Here, we recognize pyrethroids as a new environmental contributor to the observed secular trend toward earlier male sexual maturity. For the first time to our knowledge, this work reveal a significant and positive association between pyrethroids exposure and gonadotropins levels in 463 Chinese boys, in which a 10% increase in 3-PBA (a common urinary metabolite of pyrethroids) is associated with more than 2% increase in both LH and FSH. Boys with increased urinary levels of 3-PBA have a significantly increased risk of earlier pubertal development, in which the odds of being in an advanced testicular volume and genitalia stage are increase by 113% and 268%, respectively.

Because it is difficult to test the direct causality of environmental risk factors in humans, we further sought to identify in animals how pyrethroids alter the timing of puberty. Postnatal exposure to a widely used pyrethroid pesticide, cypermethrin, can accelerate pubertal timing and induce circulating levels of gonadotropins and testosterone in male mice. Our findings reveal the activation of voltage-gated calcium channels pathway in pituitary gonadotropes and testicular Leydig cells as a newly discovered mechanism of pyrethroid-induced early pubertal development in the male.

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Environmental Pyrethroids May Be Associated With Behavioral Problems in Children

MedicalResearch.com Interview with:
Professor Jean-Francois Viel
Department of Epidemiology and Public Health
University Hospital
Rennes, France

MedicalResearch.com: What is the background for this study? What are the main findings?

Response: The use of pyrethroid insecticides has increased substantially throughout the world over the past several decades, replacing organophosphate and carbamate insecticides, because of their chemical potency against many pests, their relatively low mammalian toxicity and their favorable environmental profiles. However, despite the neurotoxicity of these insecticides at high doses, the potential impact of environmental exposure to pyrethroid insecticides on child neurodevelopment has only just started to receive attention.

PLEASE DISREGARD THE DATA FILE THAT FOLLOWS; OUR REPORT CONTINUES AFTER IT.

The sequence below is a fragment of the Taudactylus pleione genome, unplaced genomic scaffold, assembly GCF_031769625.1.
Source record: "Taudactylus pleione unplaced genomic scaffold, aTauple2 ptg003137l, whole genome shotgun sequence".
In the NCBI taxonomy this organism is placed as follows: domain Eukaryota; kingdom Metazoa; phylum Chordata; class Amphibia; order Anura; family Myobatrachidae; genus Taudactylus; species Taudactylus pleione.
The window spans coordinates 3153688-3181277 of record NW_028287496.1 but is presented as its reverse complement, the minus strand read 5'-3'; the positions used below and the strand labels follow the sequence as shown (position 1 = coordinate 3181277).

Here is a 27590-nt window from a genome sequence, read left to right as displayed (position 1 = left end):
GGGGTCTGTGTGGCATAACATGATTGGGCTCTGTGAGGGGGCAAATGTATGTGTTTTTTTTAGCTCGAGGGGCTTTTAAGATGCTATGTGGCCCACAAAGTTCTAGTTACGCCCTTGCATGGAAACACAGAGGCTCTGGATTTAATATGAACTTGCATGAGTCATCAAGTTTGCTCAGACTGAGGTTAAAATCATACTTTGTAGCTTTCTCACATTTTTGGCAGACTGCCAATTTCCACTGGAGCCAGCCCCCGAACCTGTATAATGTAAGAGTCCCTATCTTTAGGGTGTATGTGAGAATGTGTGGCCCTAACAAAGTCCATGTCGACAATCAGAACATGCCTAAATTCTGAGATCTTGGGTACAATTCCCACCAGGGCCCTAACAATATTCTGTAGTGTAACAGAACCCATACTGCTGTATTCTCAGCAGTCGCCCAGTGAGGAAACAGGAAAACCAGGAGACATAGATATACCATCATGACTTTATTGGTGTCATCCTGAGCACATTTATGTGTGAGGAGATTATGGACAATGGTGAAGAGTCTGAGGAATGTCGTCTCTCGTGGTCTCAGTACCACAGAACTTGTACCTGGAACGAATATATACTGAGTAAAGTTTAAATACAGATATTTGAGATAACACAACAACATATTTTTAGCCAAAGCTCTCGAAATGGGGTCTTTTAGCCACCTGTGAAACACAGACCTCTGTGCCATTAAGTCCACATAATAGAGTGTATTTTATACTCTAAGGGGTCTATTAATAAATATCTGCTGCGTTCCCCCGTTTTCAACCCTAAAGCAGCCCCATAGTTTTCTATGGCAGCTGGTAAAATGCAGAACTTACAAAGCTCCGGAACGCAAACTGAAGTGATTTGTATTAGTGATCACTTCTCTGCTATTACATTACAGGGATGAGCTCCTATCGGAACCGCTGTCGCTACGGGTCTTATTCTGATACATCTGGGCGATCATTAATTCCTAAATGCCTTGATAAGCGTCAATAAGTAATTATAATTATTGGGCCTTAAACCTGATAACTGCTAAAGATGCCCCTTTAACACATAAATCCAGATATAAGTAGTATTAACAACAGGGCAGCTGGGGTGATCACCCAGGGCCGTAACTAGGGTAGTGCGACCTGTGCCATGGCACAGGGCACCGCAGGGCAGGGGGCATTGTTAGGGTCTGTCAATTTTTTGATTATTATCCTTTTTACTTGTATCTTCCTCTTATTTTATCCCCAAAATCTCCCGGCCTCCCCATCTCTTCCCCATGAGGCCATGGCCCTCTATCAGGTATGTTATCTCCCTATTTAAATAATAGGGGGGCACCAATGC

Using a longitudinal design (PELAGIE mother-child cohort), we were able to assess pyrethroid exposure (trough urine concentrations) both prenatally and during childhood (at 6 years of age). We showed that increased prenatal concentrations of one pyrethroid metabolite (cis-DCCA, a metabolite of permethrin, cypermethrin and cyfluthrin) were associated with internalising difficulties (children showing behaviours that are inhibited and over-controlled).

Moreover, for childhood 3-PBA (a common metabolite of up to 20 synthetic pyrethroid insecticides) concentrations, a positive association was observed with externalising difficulties (children showing behaviours that are under-controlled and having generally a more challenging temperament).

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Thyroid Hormone Disruptors Found In Household Cats and Dust

MedicalResearch.com Interview with:

Jana Weiss PhD Department of Environmental Science and Analytical Chemistry Stockholm University

Dr. Jana Weiss

Jana Weiss PhD
Department of Environmental Science and Analytical Chemistry
Stockholm University

MedicalResearch.com: What is the background for this study? What are the main findings?

Response: In an earlier publication, we could see an association between elevated concentrations of brominated flame retardants (BFR) in the blood of cats with developed Feline hyperthyroidism, compared to healthy cats (Norrgran et al 2015, ES&T 49:5107-5014). To establish the exposure pathway we now took paired samples from healthy cats and dust from their households. We also analysed the cats food to include another major exposure pathway. In total 17 families participated. They lived in houses in the countryside or in apartments in the city. All families had kids under 12 years of age living at home, thus representing a household with typical child products. The dust was sampled from the living room, the child’s room and from the adult’s bedrooms. We could not see any difference in the composition of compounds between the rooms, but we saw that levels were in general higher in the living room compared to the other two rooms. This was expected as many products being treated with BFRs can be found in the living room.